What is it about whack jobs and God?
Toward the end of the hourlong interview, however, Zimmerman backtracked on that statement.
“I do wish there was something, anything I could have done that wouldn’t have put me in a position where I would have had to take a life,” he said. “I do want to tell everyone I’m sorry that this happened. I hate to think that because of this incident, because of my actions, it has polarized, divided America. I’m truly sorry.”
Perhaps he could have started by not stalking the innocent black kid.
I think I shall be ill.
Note the linguistic passive voice framing which implies that somehow Zimmerman had nothing whatsoever to do with actually pulling the damn trigger.
Sounds like a corporate press release.
Zimmerman’s tale of what happened doesn’t pass the WTF! test.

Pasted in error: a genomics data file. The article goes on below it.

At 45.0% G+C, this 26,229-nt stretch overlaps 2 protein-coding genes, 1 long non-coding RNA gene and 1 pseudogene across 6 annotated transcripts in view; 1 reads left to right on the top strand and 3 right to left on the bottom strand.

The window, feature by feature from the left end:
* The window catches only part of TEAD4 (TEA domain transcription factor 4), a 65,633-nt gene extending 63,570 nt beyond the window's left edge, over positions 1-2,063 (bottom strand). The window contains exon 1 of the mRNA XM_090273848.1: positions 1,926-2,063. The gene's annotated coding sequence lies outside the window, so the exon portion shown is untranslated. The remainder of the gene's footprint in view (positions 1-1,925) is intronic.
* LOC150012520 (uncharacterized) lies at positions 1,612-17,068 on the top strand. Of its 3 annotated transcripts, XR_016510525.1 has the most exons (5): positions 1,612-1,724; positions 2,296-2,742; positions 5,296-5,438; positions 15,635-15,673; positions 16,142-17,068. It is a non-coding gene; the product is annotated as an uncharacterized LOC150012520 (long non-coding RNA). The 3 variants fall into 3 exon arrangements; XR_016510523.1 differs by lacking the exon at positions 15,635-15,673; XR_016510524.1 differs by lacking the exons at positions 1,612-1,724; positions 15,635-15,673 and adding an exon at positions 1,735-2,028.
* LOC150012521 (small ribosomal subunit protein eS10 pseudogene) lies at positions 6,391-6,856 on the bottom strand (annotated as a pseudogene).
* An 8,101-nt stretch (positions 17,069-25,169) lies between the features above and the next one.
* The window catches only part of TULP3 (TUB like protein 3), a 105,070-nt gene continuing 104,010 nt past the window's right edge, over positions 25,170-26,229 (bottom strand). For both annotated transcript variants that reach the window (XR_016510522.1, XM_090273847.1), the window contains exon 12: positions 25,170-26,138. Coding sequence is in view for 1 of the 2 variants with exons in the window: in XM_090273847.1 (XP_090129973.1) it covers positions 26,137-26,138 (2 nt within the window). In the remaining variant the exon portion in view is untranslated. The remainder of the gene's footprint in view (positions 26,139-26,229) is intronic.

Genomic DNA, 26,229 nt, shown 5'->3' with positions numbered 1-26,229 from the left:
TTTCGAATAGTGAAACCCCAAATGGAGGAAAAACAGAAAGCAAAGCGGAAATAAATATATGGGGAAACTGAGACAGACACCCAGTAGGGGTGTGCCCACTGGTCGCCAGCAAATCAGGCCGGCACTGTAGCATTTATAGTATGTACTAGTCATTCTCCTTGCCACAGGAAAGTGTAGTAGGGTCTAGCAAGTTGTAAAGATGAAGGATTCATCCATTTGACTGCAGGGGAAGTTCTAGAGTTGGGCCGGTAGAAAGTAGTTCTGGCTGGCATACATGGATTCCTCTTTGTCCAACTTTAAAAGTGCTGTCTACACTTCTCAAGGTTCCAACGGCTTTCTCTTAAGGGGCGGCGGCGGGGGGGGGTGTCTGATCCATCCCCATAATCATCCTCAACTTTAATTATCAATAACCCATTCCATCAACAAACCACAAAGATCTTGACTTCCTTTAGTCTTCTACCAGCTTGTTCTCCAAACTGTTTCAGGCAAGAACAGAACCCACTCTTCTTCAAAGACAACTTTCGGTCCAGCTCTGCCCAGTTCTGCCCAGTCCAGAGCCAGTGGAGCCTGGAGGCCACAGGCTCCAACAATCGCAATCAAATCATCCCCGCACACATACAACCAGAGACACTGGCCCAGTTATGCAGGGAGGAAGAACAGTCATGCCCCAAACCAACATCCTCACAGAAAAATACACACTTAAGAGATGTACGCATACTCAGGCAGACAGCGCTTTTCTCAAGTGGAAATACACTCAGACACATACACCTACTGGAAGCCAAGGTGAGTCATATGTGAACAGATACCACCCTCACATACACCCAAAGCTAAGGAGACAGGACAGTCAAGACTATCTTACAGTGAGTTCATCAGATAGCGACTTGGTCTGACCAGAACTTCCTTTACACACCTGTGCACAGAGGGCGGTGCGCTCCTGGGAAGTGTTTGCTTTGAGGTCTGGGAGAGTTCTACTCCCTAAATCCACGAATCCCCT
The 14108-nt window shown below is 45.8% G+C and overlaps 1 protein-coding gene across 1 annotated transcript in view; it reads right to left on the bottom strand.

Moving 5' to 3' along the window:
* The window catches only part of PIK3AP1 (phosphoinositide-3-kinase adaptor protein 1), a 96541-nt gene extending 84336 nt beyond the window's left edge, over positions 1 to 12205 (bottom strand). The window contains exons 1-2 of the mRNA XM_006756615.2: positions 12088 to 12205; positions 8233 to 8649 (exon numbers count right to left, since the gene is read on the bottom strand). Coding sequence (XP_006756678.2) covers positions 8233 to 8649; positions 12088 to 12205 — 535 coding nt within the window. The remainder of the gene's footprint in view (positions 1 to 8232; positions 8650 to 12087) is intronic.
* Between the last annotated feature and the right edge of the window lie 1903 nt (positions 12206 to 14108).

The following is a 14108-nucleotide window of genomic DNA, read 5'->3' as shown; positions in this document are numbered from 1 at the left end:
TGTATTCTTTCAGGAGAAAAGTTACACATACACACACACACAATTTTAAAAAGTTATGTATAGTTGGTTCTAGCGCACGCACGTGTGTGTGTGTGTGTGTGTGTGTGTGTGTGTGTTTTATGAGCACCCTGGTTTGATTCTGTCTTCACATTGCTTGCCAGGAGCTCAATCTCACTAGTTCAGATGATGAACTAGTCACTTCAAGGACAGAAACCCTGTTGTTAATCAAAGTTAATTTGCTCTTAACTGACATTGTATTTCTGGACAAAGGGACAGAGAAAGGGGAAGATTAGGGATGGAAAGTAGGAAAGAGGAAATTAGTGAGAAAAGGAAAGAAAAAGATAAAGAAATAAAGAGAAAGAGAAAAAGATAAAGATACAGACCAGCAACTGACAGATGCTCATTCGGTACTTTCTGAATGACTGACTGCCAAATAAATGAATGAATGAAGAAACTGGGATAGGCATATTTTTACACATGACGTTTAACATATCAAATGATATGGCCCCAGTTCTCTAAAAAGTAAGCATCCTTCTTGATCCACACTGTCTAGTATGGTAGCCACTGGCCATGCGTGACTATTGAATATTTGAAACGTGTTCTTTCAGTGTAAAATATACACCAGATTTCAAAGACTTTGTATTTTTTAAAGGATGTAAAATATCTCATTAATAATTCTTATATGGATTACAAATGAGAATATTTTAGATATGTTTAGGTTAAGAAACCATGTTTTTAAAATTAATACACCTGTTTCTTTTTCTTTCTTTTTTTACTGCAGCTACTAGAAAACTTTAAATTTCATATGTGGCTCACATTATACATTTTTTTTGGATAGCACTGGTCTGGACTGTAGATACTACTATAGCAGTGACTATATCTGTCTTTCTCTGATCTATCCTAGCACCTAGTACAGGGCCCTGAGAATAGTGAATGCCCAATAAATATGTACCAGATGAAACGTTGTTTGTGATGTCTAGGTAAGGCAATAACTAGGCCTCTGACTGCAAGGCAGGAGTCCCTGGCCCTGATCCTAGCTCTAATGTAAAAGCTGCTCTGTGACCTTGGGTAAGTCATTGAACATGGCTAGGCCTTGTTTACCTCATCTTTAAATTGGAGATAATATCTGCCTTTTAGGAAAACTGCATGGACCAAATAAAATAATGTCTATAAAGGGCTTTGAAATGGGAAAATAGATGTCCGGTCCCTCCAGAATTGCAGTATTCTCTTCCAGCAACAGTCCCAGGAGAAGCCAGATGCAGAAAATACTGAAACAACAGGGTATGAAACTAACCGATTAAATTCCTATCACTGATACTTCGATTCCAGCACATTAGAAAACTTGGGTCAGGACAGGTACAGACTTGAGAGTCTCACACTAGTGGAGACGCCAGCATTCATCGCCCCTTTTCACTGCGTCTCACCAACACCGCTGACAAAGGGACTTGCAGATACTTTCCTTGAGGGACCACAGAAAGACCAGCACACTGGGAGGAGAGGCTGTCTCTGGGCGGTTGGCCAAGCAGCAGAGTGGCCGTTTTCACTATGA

Chauncey Devega finds the lesson of the interview:
Unfortunately, for many people who live in a society where political ideology and racial attitudes form a type of Gordian knot, they see justice for Trayvon Martin through a lens which views all people of color, and young blacks in particular, as perpetual suspects whose lives, citizenship, and safety are contingent and not absolute.
This is the source of their love for Zimmerman, and sincere rage at his arrest and prosecution. If anything, the murder of Trayvon Martin by George Zimmerman should have just been a minor inconvenience for all involved–except of course the victim, his family, and community. He is just a black anyway, so what’s the big deal? They die everyday in America and no one cares either way.